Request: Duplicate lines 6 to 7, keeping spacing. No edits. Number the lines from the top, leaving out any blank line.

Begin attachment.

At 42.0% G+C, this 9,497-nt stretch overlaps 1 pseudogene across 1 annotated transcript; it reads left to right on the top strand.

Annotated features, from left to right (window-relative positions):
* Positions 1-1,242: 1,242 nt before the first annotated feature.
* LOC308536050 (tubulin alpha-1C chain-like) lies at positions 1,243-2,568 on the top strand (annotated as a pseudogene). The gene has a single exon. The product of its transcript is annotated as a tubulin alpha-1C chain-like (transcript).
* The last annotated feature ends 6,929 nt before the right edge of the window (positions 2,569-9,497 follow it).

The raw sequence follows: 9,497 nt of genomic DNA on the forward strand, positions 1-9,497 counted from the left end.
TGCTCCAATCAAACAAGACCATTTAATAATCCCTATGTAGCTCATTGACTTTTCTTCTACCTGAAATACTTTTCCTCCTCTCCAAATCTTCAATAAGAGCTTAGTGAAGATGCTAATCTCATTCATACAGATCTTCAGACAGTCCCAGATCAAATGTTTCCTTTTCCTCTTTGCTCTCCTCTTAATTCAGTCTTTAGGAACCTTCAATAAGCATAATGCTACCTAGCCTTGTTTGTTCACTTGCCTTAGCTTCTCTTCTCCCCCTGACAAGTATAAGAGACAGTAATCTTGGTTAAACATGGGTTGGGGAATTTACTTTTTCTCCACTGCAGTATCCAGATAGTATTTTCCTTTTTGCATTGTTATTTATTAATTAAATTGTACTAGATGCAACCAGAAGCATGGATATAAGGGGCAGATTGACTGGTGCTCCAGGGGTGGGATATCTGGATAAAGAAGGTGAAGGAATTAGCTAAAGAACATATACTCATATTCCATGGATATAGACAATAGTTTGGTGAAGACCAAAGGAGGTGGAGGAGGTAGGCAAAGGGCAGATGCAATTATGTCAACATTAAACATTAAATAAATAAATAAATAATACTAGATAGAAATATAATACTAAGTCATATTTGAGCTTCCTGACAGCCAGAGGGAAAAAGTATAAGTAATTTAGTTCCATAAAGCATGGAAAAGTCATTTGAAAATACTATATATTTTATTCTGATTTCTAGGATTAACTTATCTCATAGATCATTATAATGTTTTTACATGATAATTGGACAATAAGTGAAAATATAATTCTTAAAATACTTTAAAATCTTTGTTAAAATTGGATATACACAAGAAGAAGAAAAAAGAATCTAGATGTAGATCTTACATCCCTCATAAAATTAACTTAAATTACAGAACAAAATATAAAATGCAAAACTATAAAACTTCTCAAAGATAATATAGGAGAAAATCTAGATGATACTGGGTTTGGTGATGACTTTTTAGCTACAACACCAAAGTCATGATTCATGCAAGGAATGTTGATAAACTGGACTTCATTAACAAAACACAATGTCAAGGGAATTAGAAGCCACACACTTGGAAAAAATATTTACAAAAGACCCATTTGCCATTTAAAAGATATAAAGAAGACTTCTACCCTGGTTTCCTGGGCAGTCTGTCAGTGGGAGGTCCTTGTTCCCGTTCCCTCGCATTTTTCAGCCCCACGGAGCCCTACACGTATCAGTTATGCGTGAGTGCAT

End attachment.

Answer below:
The raw sequence follows: 9,497 nt of genomic DNA on the forward strand, positions 1-9,497 counted from the left end.
TGCTCCAATCAAACAAGACCATTTAATAATCCCTATGTAGCTCATTGACTTTTCTTCTACCTGAAATACTTTTCCTCCTCTCCAAATCTTCAATAAGAGCTTAGTGAAGATGCTAATCTCATTCATACAGATCTTCAGACAGTCCCAGATCAAATGTTTCCTTTTCCTCTTTGCTCTCCTCTTAATTCAGTCTTTAGGAACCTTCAATAAGCATAATGCTACCTAGCCTTGTTTGTTCACTTGCCTTAGCTTCTCTTCTCCCCCTGACAAGTATAAGAGACAGTAATCTTGGTTAAACATGGGTTGGGGAATTTACTTTTTCTCCACTGCAGTATCCAGATAGTATTTTCCTTTTTGCATTGTTATTTATTAATTAAATTGTACTAGATGCAACCAGAAGCATGGATATAAGGGGCAGATTGACTGGTGCTCCAGGGGTGGGATATCTGGATAAAGAAGGTGAAGGAATTAGCTAAAGAACATATACTCATATTCCATGGATATAGACAATAGTTTGGTGAAGACCAAAGGAGGTGGAGGAGGTAGGCAAAGGGCAGATGCAATTATGTCAACATTAAACATTAAATAAATAAATAAATAATACTAGATAGAAATATAATACTAAGTCATATTTGAGCTTCCTGACAGCCAGAGGGAAAAAGTATAAGTAATTTAGTTCCATAAAGCATGGAAAAGTCATTTGAAAATACTATATATTTTATTCTGATTTCTAGGATTAACTTATCTCATAGATCATTATAATGTTTTTACATGATAATTGGACAATAAGTGAAAATATAATTCTTAAAATACTTTAAAATCTTTGTTAAAATTGGATATACACAAGAAGAAGAAAAAAGAATCTAGATGTAGATCTTACATCCCTCATAAAATTAACTTAAATTACAGAACAAAATATAAAATGCAAAACTATAAAACTTCTCAAAGATAATATAGGAGAAAATCTAGATGATACTGGGTTTGGTGATGACTTTTTAGCTACAACACCAAAGTCATGATTCATGCAAGGAATGTTGATAAACTGGACTTCATTAACAAAACACAATGTCAAGGGAATTAGAAGCCACACACTTGGAAAAAATATTTACAAAAGACCCATTTGCCATTTAAAAGATATAAAGAAGACTTCTACCCTGGTTTCCTGGGCAGTCTGTCAGTGGGAGGTCCTTGTTCCCGTTCCCTCGCATTTTTCAGCCCCACGGAGCCCTACACGTATCAGTTATGCGTGAGTGCAT